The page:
Tuesday, July 17, 2018

One of My Scottish Ancestors in America

Speaking in general terms, when referring to the three first major English colonies in America, the ones in Massachusetts and Pennsylvania were primarily founded for and by religious dissidents, the Puritans in MA and Quakers in PA,  but the one in Virginia was founded for and by Englishmen who wanted economic wealth and opportunity.  The Virginia colony founders were a mix of well off entrepreneur types, non-firstborn sons of wealthy families(family wealth all went to the first born son ie-primogeniture), tradesmen and a few servants.  Throw in a few adventurers into that mix as well.
Religious dissenters would also make up the population of the Virginia Colony arriving around 1700 and beyond(Huguenots fleeing Catholic France or other countries which they took refuge in after fleeing persecution in France).

Being as 95% or so of my direct maternal ancestors arrived in America before 1710 and to Virginia I find it interesting when I find one who came to the New World via another route(colony).  And I find it even more interesting when one came here for religious reasons.  And if you are a follower of American Presbyterianism then he is quite important to you as well.

One such ancestor of mine is John Thomson, my 7th Great Grandfather.

John Thomson was born in Northern Ireland about 1690.  He was of the Ulster-Scots, usually know in America as the Scots-Irish.  Ulster-Scots meant that his forebearers had come to Ireland from the Lowland areas of Scotland after English King James I sanctioned a plan to confiscate lands in Ulster County Ireland from Gaelic nobility and have those lands settled by Protestant English in a planned colonization of Ireland called "The Plantation of Ulster".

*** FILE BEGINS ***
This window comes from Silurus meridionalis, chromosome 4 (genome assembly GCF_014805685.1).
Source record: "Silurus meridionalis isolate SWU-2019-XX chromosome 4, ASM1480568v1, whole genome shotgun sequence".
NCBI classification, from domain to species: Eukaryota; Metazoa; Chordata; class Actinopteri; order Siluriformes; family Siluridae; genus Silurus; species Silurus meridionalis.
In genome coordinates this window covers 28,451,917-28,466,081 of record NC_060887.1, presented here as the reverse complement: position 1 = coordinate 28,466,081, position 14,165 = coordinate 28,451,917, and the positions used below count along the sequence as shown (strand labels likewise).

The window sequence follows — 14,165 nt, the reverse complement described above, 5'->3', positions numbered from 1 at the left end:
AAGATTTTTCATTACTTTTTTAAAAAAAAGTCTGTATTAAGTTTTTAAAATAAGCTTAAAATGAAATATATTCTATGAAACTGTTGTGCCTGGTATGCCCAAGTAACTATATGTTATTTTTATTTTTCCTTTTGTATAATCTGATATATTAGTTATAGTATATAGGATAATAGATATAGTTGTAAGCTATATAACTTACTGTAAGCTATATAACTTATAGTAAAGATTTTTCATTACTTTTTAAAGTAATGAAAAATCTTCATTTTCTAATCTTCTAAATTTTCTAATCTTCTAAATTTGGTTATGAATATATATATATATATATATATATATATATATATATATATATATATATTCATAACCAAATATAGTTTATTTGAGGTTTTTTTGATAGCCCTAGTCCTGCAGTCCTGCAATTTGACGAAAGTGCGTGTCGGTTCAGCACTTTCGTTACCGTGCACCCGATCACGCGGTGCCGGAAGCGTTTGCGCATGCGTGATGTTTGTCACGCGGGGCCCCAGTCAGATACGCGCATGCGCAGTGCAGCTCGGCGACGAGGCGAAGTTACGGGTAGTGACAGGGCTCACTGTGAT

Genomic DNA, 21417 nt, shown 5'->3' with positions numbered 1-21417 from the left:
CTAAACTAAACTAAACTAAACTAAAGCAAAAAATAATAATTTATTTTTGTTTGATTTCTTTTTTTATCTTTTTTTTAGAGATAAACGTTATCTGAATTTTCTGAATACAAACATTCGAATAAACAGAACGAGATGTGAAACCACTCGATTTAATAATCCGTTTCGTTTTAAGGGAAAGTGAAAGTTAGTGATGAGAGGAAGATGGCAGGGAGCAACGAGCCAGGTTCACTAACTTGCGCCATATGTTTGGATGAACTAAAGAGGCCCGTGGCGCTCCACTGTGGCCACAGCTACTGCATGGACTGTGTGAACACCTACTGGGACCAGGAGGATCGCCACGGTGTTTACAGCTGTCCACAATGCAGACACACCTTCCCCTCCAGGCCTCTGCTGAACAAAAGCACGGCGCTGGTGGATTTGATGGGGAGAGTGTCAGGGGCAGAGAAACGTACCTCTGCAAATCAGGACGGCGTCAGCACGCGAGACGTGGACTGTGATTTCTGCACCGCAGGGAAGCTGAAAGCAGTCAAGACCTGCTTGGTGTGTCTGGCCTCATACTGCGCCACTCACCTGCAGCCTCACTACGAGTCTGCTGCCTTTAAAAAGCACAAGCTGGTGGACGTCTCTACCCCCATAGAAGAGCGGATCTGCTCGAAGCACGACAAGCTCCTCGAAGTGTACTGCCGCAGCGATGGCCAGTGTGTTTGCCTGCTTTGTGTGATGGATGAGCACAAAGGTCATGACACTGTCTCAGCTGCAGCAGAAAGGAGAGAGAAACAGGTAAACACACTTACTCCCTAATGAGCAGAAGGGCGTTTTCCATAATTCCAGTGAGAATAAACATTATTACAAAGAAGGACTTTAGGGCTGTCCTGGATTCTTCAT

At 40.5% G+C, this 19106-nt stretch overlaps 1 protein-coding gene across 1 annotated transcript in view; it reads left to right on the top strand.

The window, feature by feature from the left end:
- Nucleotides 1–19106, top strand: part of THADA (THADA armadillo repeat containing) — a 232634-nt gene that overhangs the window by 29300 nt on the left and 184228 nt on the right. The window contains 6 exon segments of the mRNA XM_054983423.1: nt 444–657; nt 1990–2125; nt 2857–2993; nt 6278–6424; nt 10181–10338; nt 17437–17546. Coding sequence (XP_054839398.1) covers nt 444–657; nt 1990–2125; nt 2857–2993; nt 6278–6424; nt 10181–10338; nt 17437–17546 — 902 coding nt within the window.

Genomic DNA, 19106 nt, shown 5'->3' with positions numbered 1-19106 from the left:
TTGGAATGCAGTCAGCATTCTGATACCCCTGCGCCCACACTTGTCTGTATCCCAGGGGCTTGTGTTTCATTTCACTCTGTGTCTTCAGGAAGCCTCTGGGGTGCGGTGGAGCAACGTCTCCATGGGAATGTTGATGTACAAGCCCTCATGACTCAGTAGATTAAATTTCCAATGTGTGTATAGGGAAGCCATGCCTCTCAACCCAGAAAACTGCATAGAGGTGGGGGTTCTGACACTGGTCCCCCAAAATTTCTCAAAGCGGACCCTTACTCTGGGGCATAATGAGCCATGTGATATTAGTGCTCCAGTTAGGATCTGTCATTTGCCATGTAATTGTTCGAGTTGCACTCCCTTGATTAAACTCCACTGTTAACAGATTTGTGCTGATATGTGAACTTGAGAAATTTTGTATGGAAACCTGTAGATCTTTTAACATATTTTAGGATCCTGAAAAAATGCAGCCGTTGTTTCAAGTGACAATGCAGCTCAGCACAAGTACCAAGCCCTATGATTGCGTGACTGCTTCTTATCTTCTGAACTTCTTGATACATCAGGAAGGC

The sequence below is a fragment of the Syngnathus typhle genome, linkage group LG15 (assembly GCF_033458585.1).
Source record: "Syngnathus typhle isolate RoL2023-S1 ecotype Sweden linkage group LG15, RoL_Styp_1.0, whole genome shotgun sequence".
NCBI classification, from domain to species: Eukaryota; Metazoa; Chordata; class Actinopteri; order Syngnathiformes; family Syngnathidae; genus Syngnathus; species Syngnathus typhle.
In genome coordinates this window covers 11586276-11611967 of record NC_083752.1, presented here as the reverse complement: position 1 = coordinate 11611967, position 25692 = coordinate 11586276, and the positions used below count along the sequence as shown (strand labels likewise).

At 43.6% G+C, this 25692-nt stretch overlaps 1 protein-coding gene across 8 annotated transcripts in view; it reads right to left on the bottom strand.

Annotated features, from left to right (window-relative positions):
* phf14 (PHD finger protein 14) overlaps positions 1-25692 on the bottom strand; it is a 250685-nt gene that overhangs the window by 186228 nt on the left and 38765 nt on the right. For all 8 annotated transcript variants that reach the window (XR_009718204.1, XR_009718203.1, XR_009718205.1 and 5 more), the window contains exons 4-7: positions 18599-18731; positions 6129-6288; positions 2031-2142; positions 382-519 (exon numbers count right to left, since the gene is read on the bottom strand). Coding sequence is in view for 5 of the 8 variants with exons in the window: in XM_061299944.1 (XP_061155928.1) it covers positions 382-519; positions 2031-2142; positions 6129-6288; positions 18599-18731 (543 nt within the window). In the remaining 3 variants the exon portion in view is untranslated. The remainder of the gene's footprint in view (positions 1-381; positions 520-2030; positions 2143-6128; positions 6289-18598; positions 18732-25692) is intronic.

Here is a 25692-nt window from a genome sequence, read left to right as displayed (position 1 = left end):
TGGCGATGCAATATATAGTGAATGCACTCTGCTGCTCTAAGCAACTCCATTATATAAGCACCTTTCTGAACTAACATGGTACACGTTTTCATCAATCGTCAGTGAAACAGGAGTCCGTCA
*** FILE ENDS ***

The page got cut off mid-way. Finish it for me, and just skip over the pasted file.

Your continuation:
John Thomson was sent to study at the University of Glasgow in 1706.  He was licensed as a minister by the Presbytery of Armagh(Ireland)in 1713 at about the age of 23.  In 1715 he, his wife, Margaret Osbourne Thomson, and their two children set sail for the port of New York.  By 1717 he was ordained by the Presbytery of Philadelphia and he was the minister of the Presbyterian congregation in Lewes, Delaware.  This was the second oldest Presbyterian congregation in the state of Delaware.

This is how that church looks today......


I believe the church he helped build was two buildings before this one and was brick but it's long gone.

Reverend John Thomson was elected as Moderator of the New Castle Presbytery in 1718 and Moderator of the Synod of Philadelphia in 1719 and 1722.

After leaving Lewes in 1729 he headed a congregation in Middle Octarara(Southeast of present day Lancaster PA)from 1730 to 1733.  He left because they had trouble coming up with the funds to pay him and at this time the Thomson family numbered 14(John, his wife and 12 children but some say there were more than a dozen children)so going without payment wasn't acceptable.

Rev. John received a call to Chestnut Level(17 miles further West from Middle Octarara in Drumore Township PA)where he continued his preaching from 1733 to 1744.  Around this time was what is called "The Great Awakening" was happening in religion in the American colonies.  In the Presbyterian sect there was a taking up of sides, either "Old Side" or "New Side" and Rev. Thomson was an Old Side believer.  He wrote many papers against the New Side and due to his being outspoken and "adequately endowed with Scottish sagacity" many of his congregation were at odds with him as well and they did not renew his contract in Chestnut Level.